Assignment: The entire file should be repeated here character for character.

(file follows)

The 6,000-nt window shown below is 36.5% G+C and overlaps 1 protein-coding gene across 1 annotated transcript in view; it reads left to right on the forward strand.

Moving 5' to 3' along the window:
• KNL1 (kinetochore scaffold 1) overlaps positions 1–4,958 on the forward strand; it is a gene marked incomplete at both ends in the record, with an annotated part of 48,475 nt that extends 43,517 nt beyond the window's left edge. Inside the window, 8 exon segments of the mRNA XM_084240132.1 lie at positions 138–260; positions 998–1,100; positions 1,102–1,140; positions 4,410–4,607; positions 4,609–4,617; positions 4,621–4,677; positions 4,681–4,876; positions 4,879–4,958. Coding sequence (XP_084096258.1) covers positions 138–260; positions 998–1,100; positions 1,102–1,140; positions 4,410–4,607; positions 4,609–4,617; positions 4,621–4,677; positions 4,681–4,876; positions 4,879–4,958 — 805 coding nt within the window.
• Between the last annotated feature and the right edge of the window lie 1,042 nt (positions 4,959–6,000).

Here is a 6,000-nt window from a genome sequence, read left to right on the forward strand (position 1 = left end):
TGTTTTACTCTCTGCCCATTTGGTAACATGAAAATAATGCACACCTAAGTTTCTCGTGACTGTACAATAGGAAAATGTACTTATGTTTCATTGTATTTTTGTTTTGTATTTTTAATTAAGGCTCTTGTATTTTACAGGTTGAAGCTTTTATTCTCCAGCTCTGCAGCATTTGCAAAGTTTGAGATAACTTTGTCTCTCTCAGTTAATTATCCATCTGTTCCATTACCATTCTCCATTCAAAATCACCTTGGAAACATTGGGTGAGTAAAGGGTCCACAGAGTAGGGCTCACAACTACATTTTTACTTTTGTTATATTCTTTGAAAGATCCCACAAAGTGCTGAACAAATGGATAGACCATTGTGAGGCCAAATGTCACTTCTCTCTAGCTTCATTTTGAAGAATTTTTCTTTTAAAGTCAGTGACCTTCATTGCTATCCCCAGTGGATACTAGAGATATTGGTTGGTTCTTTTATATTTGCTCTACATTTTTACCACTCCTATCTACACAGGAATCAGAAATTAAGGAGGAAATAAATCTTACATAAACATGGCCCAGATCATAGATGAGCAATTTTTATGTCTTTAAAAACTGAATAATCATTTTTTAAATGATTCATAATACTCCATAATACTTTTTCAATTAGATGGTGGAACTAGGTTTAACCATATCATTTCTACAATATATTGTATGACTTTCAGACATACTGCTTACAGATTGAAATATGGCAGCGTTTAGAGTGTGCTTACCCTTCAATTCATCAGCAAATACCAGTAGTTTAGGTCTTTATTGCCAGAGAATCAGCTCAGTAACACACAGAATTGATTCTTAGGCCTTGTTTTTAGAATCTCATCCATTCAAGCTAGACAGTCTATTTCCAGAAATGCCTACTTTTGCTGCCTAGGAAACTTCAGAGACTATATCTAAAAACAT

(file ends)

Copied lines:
The 6,000-nt window shown below is 36.5% G+C and overlaps 1 protein-coding gene across 1 annotated transcript in view; it reads left to right on the forward strand.

Moving 5' to 3' along the window:
• KNL1 (kinetochore scaffold 1) overlaps positions 1–4,958 on the forward strand; it is a gene marked incomplete at both ends in the record, with an annotated part of 48,475 nt that extends 43,517 nt beyond the window's left edge. Inside the window, 8 exon segments of the mRNA XM_084240132.1 lie at positions 138–260; positions 998–1,100; positions 1,102–1,140; positions 4,410–4,607; positions 4,609–4,617; positions 4,621–4,677; positions 4,681–4,876; positions 4,879–4,958. Coding sequence (XP_084096258.1) covers positions 138–260; positions 998–1,100; positions 1,102–1,140; positions 4,410–4,607; positions 4,609–4,617; positions 4,621–4,677; positions 4,681–4,876; positions 4,879–4,958 — 805 coding nt within the window.
• Between the last annotated feature and the right edge of the window lie 1,042 nt (positions 4,959–6,000).

Here is a 6,000-nt window from a genome sequence, read left to right on the forward strand (position 1 = left end):
TGTTTTACTCTCTGCCCATTTGGTAACATGAAAATAATGCACACCTAAGTTTCTCGTGACTGTACAATAGGAAAATGTACTTATGTTTCATTGTATTTTTGTTTTGTATTTTTAATTAAGGCTCTTGTATTTTACAGGTTGAAGCTTTTATTCTCCAGCTCTGCAGCATTTGCAAAGTTTGAGATAACTTTGTCTCTCTCAGTTAATTATCCATCTGTTCCATTACCATTCTCCATTCAAAATCACCTTGGAAACATTGGGTGAGTAAAGGGTCCACAGAGTAGGGCTCACAACTACATTTTTACTTTTGTTATATTCTTTGAAAGATCCCACAAAGTGCTGAACAAATGGATAGACCATTGTGAGGCCAAATGTCACTTCTCTCTAGCTTCATTTTGAAGAATTTTTCTTTTAAAGTCAGTGACCTTCATTGCTATCCCCAGTGGATACTAGAGATATTGGTTGGTTCTTTTATATTTGCTCTACATTTTTACCACTCCTATCTACACAGGAATCAGAAATTAAGGAGGAAATAAATCTTACATAAACATGGCCCAGATCATAGATGAGCAATTTTTATGTCTTTAAAAACTGAATAATCATTTTTTAAATGATTCATAATACTCCATAATACTTTTTCAATTAGATGGTGGAACTAGGTTTAACCATATCATTTCTACAATATATTGTATGACTTTCAGACATACTGCTTACAGATTGAAATATGGCAGCGTTTAGAGTGTGCTTACCCTTCAATTCATCAGCAAATACCAGTAGTTTAGGTCTTTATTGCCAGAGAATCAGCTCAGTAACACACAGAATTGATTCTTAGGCCTTGTTTTTAGAATCTCATCCATTCAAGCTAGACAGTCTATTTCCAGAAATGCCTACTTTTGCTGCCTAGGAAACTTCAGAGACTATATCTAAAAACAT